Range: Grades 6-12, college and adult
Length: 128 items
Norms: High school and college combined
Administration Time: 20-30 minutes
- Explore the importance of personal values for occupational choices
- Identify how your work values relate to career choice
- Compare your personality with important job characteristics to learn where you are most compatible
Personal values play an important part in occupational selection and job satisfaction. The Career Orientation Placement and Evaluation Survey (COPES) provides a measure of values to supplement programs in educational and industrial career counseling. COPES scores are keyed to the 14 COPSystem Career Clusters enabling examinees to discover which occupational areas match their personal values.
(A) Investigative vs. (I) Accepting
Satisfying intellectual curiosity and solving complex problems are activities valued by those individuals at the Investigative end of this scale. Such people exhibit a strong desire for knowledge and mastery of information. In the workplace, they enjoy solving complicated problems and working with complex ideas. By contrast, people whose scores fall at the Acceptingend of the scale value clear-cut activities that do not involve too much complexity. These people prefer to follow proven workplace procedures rather than have the responsibility for developing new methods.
(B) Practical vs. (J) Carefree
Interest in the details of day-to-day operations is the hallmark of people who score toward the Practical end of this scale. Such persons value activities that focus on maintaining equipment and developing personal abilities to maximize efficiency in the work environment. People who score toward the Carefree end of the scale are more likely to be concerned with the creative aspects of projects and to enjoy activities requiring imagination. They are more likely to focus on present enjoyment rather than plan for the future.
(C) Independence vs. (K) Conformity
A desire to be independent from rules and social conventions is the mark of a person scoring at the Independence end of this scale. Such people value self-direction and prefer to work in areas where they will not be restricted by outside regulations, or much influenced by social custom. Persons scoring toward the Conformity end of the scale prefer to work under close supervision where directions are clear and a proven method is in place. Such persons prefer structured rules.
(D) Leadership vs. (L) Supportive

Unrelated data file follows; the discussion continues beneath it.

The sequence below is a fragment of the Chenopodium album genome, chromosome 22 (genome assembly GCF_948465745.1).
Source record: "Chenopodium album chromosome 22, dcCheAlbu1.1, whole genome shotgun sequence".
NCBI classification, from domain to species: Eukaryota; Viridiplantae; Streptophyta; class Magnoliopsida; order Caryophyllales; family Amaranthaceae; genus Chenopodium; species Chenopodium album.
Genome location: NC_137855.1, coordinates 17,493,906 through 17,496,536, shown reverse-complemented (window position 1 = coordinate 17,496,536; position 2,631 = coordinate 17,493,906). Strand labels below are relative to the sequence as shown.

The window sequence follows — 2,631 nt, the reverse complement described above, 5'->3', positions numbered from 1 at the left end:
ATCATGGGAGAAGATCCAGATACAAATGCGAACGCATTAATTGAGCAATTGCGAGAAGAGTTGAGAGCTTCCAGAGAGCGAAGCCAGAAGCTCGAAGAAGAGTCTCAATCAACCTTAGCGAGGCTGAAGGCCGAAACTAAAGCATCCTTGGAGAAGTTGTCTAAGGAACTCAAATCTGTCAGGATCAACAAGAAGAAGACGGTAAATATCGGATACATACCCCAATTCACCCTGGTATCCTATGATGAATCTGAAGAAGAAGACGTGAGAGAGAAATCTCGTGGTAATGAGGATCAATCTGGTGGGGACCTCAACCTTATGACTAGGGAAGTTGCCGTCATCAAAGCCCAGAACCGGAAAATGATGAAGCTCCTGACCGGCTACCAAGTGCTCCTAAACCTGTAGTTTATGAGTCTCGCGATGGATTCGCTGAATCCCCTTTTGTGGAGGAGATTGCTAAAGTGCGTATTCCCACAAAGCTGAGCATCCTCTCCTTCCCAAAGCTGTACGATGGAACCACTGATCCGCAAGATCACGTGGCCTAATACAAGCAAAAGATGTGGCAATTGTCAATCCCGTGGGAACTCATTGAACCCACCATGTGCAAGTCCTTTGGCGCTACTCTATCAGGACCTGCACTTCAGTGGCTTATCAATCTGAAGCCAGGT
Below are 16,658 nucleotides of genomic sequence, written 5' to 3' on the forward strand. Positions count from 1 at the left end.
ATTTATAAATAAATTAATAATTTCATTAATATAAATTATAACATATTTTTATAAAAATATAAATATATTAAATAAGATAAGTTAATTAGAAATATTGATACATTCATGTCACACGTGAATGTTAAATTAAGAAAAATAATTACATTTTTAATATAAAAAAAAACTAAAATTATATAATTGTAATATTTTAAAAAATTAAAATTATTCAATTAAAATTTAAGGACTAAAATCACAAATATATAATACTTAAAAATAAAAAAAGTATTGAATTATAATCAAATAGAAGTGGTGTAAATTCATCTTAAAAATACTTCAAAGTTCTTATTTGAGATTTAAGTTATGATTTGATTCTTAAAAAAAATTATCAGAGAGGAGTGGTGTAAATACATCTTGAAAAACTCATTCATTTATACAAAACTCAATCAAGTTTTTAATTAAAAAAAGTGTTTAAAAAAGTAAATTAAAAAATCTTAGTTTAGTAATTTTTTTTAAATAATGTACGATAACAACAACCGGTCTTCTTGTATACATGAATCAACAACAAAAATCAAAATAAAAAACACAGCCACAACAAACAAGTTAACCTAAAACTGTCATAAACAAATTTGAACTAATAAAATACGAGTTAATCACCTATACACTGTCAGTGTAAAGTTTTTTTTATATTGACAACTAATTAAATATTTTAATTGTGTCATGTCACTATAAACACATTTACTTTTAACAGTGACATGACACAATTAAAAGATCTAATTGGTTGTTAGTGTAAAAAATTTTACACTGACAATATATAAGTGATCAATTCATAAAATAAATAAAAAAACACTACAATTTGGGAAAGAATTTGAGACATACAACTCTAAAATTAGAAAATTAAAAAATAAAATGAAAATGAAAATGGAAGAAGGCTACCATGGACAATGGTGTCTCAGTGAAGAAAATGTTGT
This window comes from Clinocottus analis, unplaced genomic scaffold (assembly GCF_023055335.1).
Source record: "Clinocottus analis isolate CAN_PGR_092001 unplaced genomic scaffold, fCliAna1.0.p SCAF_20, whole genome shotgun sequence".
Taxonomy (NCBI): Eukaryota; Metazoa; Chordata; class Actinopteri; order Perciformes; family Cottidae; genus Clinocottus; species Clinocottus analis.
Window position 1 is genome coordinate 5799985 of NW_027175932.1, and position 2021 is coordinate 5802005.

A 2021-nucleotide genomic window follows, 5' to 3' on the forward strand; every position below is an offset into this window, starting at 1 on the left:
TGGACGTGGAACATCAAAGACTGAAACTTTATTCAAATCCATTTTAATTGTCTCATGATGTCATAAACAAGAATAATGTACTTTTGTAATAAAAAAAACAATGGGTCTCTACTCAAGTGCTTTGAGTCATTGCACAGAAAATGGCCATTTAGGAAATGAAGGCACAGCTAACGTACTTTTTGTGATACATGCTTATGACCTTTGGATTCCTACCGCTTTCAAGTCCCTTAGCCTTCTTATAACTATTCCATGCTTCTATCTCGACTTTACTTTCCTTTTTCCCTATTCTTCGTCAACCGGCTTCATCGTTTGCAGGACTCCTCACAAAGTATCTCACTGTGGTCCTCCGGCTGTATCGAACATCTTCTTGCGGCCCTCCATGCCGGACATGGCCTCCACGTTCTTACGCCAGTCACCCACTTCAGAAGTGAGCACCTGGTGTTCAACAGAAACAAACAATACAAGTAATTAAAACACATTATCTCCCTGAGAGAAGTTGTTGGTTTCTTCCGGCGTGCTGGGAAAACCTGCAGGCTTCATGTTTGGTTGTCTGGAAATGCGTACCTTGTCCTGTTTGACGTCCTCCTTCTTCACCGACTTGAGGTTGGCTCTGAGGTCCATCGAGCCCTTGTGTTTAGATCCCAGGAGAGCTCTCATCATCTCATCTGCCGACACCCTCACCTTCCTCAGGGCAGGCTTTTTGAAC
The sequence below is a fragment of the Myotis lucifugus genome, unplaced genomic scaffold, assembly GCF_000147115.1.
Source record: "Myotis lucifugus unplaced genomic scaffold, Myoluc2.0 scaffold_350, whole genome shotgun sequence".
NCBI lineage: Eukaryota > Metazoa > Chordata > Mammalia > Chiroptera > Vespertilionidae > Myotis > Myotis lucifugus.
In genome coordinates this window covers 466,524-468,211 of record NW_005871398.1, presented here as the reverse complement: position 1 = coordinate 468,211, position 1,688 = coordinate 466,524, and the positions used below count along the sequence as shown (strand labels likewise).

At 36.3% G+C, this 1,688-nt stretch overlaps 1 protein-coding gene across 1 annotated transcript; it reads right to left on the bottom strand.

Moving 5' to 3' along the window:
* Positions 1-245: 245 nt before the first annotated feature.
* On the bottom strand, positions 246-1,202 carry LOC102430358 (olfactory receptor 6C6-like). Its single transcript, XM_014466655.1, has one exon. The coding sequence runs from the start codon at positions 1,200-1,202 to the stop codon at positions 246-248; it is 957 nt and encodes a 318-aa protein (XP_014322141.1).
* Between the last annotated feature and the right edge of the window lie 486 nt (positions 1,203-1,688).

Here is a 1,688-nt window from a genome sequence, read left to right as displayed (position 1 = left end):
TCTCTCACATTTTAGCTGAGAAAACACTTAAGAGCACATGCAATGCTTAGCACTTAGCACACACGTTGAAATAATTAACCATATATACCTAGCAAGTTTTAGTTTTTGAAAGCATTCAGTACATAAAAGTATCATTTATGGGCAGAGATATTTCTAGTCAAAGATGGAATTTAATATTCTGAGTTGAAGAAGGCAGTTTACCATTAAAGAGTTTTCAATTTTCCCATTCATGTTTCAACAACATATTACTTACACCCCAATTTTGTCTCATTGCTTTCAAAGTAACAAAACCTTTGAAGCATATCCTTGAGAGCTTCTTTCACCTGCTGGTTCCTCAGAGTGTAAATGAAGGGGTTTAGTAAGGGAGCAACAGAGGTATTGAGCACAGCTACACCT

Making decisions, directing others and speaking for the group, are the activities valued by people scoring toward the Leadership side of this scale. Such people prefer to play a primary role in workplace activity and enjoy being viewed as important. People scoring toward the Supportive end of this scale prefer to follow the lead of others and are most comfortable when they do not have the responsibility of directing or representing anyone else.
(E) Orderliness vs. (M) Flexibility
Keeping things tidy and in the proper place, are major concerns for individuals scoring at the Orderliness end of this scale. Such persons value activities that involve maintaining order and proceeding according to a well conceived plan. People scoring toward the Flexibility end of the scale prefer not to concern themselves with being orderly and enjoy being able to deal with things as needed rather than conforming to a predetermined plan.
(F) Recognition vs. (N) Privacy
To become famous and to know important people are major values of persons scoring toward the Recognition end of this scale. Such persons seek the admiration of others as well as the rewards of honorary degrees. Persons scoring toward the Privacy end of this scale value keeping their activities private and are not concerned with being considered a famous person.
(G) Aesthetic vs. (O) Realistic
Appreciation of artistic expression is of great importance to persons scoring at the Aesthetic end of this scale. Such persons enjoy approaching work activities with artistic and emotional sensitivity. Persons scoring toward the Realistic end of the scale prefer activities that do not involve artistic expression or appreciation.
(H) Social vs. (P) Reserved
Working with and helping others are important values of persons scoring toward the Social end of this scale. Such people prefer to be in a friendly, social work environment. People scoring toward the Reserved end of this scale prefer to work alone, concentrating on their own projects without being required to help or work with others.